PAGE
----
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New York Times Publishes and Swiftly Deletes ¯\_(ツ)_/¯ in Headline

Reporter Jonah Bromwich tells TheWrap that the plan was always to remove it as the article was updated

The New York Times, the paper of record, engaged in a minor revolution of sorts Tuesday, publishing — and then deleting — a shruggie in a headline.

The expression, put together by common keyboard characters, looks like this: ¯\_(ツ)_/¯

“It’s Going to Snow Again. How Much?  ¯\_(ツ)_/¯ ” wrote Jonah Engel Bromwich for the paper in anticipation of a nor’easter set to descend on the tri-state area Wednesday.

So how did it happen?

“Here is the process,” Bromwich told Nieman Lab reporter Laura Owen, dropping a rare nugget of a Times Slack exchange that hasn’t been obtained by Ashley Feinberg.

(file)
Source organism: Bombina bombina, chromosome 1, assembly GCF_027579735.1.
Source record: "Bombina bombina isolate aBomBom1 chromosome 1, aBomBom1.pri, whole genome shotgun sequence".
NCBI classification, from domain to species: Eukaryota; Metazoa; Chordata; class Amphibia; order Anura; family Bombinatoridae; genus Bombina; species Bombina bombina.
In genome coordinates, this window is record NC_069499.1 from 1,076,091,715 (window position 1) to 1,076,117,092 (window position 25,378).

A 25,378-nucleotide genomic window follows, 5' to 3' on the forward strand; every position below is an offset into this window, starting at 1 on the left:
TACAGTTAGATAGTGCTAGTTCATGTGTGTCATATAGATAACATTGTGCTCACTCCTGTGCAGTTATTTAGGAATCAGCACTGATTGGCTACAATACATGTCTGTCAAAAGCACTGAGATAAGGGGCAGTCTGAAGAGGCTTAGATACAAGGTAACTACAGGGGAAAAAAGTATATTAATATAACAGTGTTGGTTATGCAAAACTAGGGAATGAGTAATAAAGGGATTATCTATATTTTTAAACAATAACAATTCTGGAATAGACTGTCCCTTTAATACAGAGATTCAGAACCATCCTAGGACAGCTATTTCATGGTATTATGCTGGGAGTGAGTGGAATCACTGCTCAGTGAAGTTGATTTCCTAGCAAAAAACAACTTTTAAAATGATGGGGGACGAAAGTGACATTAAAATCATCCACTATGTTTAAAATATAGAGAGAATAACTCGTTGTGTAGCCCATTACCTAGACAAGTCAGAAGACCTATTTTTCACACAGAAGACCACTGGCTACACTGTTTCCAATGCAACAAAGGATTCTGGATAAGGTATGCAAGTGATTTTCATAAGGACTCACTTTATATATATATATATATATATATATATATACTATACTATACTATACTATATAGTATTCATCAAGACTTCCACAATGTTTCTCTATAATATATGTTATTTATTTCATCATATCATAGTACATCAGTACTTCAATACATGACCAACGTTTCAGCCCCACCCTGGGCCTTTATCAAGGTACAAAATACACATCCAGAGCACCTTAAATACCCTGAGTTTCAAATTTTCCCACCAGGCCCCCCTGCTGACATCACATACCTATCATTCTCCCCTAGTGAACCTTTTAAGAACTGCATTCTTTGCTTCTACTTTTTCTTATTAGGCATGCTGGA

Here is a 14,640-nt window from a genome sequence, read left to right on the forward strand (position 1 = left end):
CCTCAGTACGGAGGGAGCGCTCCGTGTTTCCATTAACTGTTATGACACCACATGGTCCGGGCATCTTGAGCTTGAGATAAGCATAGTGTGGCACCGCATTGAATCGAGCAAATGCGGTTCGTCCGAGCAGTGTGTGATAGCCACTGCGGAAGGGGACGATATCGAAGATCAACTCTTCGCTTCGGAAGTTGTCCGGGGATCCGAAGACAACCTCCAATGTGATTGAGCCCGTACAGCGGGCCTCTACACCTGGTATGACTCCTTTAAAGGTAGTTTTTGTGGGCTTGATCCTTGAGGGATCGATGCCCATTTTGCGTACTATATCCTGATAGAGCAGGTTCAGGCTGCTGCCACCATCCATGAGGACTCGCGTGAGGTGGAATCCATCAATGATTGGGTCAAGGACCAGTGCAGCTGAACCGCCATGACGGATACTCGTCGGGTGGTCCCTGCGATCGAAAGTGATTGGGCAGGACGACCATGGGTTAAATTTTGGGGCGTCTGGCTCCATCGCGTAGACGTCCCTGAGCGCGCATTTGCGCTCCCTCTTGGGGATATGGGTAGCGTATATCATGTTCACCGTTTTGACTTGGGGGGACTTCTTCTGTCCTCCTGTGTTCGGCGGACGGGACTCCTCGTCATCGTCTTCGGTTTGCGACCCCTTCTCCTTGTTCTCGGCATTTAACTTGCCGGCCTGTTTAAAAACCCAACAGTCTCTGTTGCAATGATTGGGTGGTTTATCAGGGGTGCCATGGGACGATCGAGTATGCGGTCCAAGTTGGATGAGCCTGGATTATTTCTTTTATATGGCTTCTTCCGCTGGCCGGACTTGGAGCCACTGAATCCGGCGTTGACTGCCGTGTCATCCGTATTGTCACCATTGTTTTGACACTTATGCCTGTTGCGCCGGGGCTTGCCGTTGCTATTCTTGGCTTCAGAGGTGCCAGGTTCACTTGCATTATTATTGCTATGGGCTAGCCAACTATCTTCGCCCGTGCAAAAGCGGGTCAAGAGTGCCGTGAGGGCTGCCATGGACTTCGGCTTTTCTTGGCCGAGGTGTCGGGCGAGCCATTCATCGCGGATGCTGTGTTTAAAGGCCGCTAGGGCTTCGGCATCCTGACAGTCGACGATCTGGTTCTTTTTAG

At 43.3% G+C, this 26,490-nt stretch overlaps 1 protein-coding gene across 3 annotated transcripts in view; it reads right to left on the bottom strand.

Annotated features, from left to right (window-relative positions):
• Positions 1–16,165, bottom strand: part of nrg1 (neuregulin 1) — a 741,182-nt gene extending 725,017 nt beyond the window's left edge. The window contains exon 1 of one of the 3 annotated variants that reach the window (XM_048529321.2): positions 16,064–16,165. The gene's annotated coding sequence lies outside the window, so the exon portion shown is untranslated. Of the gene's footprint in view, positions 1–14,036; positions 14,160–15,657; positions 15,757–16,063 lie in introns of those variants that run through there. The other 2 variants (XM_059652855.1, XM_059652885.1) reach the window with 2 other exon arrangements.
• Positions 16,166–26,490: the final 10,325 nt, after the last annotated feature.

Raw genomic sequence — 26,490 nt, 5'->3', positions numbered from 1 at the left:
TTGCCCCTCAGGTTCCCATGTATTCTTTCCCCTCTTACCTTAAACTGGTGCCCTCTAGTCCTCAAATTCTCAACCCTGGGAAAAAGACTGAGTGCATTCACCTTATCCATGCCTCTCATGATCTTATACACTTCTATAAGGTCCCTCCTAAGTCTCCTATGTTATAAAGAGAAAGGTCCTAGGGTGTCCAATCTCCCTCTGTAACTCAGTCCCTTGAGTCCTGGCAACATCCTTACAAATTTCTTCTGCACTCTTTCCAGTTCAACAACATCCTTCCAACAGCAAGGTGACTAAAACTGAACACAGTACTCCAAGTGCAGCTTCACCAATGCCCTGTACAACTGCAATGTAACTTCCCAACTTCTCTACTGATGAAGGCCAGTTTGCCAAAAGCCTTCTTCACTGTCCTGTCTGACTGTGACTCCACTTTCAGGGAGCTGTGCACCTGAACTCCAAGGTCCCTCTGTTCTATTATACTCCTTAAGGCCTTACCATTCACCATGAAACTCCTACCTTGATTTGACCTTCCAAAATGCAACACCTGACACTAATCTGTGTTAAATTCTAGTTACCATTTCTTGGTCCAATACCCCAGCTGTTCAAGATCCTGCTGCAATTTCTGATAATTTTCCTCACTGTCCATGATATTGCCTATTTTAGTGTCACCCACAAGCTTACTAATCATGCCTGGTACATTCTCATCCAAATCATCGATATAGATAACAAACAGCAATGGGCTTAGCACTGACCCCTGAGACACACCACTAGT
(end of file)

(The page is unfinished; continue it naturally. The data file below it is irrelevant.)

But as quickly as the paper made history, it moved to delete the shruggie. A look at the article on Wednesday morning revealed that the typographical icon had been removed among other updates to the post.

An archived version of the original can be viewed here.

“Our editors let it ride into the night, until around 11, when snowfall estimates began to sound more definitive. It had always been the plan to phase it out if/when that happened,” Bromwich told TheWrap in response to a Twitter inquiry. “Though it sounds as if we may restore it for the record.”

¯\_(ツ)_/¯